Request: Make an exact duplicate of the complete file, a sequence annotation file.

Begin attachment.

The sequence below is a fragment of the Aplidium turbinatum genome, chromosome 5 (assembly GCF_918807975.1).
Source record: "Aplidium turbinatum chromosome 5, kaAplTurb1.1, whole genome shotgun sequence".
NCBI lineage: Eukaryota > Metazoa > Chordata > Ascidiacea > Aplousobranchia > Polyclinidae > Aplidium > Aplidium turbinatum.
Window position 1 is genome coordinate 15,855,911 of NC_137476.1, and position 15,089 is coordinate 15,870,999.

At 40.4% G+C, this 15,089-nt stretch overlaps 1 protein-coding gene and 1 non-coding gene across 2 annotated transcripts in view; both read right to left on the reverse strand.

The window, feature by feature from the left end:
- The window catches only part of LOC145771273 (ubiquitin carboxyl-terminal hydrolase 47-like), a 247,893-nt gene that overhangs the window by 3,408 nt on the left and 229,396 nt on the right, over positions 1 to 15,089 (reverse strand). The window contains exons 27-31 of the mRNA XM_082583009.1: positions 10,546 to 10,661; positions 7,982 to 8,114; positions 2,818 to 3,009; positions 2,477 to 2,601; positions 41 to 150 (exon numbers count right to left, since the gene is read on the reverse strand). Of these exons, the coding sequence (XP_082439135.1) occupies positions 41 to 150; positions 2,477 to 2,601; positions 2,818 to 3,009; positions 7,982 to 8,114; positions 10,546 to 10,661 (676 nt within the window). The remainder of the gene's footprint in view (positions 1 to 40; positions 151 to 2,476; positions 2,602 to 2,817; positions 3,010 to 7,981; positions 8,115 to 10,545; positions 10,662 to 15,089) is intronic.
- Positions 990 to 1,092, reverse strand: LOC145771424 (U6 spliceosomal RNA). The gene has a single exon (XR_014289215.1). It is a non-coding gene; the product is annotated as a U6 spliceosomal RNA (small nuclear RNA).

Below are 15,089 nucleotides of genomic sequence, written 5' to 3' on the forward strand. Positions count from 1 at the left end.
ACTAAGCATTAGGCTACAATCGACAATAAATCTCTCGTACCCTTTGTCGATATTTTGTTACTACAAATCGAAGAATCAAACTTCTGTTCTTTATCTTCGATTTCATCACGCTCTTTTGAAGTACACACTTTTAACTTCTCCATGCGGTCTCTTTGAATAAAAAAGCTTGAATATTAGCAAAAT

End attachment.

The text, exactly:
The sequence below is a fragment of the Aplidium turbinatum genome, chromosome 5 (assembly GCF_918807975.1).
Source record: "Aplidium turbinatum chromosome 5, kaAplTurb1.1, whole genome shotgun sequence".
NCBI lineage: Eukaryota > Metazoa > Chordata > Ascidiacea > Aplousobranchia > Polyclinidae > Aplidium > Aplidium turbinatum.
Window position 1 is genome coordinate 15,855,911 of NC_137476.1, and position 15,089 is coordinate 15,870,999.

At 40.4% G+C, this 15,089-nt stretch overlaps 1 protein-coding gene and 1 non-coding gene across 2 annotated transcripts in view; both read right to left on the reverse strand.

The window, feature by feature from the left end:
- The window catches only part of LOC145771273 (ubiquitin carboxyl-terminal hydrolase 47-like), a 247,893-nt gene that overhangs the window by 3,408 nt on the left and 229,396 nt on the right, over positions 1 to 15,089 (reverse strand). The window contains exons 27-31 of the mRNA XM_082583009.1: positions 10,546 to 10,661; positions 7,982 to 8,114; positions 2,818 to 3,009; positions 2,477 to 2,601; positions 41 to 150 (exon numbers count right to left, since the gene is read on the reverse strand). Of these exons, the coding sequence (XP_082439135.1) occupies positions 41 to 150; positions 2,477 to 2,601; positions 2,818 to 3,009; positions 7,982 to 8,114; positions 10,546 to 10,661 (676 nt within the window). The remainder of the gene's footprint in view (positions 1 to 40; positions 151 to 2,476; positions 2,602 to 2,817; positions 3,010 to 7,981; positions 8,115 to 10,545; positions 10,662 to 15,089) is intronic.
- Positions 990 to 1,092, reverse strand: LOC145771424 (U6 spliceosomal RNA). The gene has a single exon (XR_014289215.1). It is a non-coding gene; the product is annotated as a U6 spliceosomal RNA (small nuclear RNA).

Below are 15,089 nucleotides of genomic sequence, written 5' to 3' on the forward strand. Positions count from 1 at the left end.
ACTAAGCATTAGGCTACAATCGACAATAAATCTCTCGTACCCTTTGTCGATATTTTGTTACTACAAATCGAAGAATCAAACTTCTGTTCTTTATCTTCGATTTCATCACGCTCTTTTGAAGTACACACTTTTAACTTCTCCATGCGGTCTCTTTGAATAAAAAAGCTTGAATATTAGCAAAAT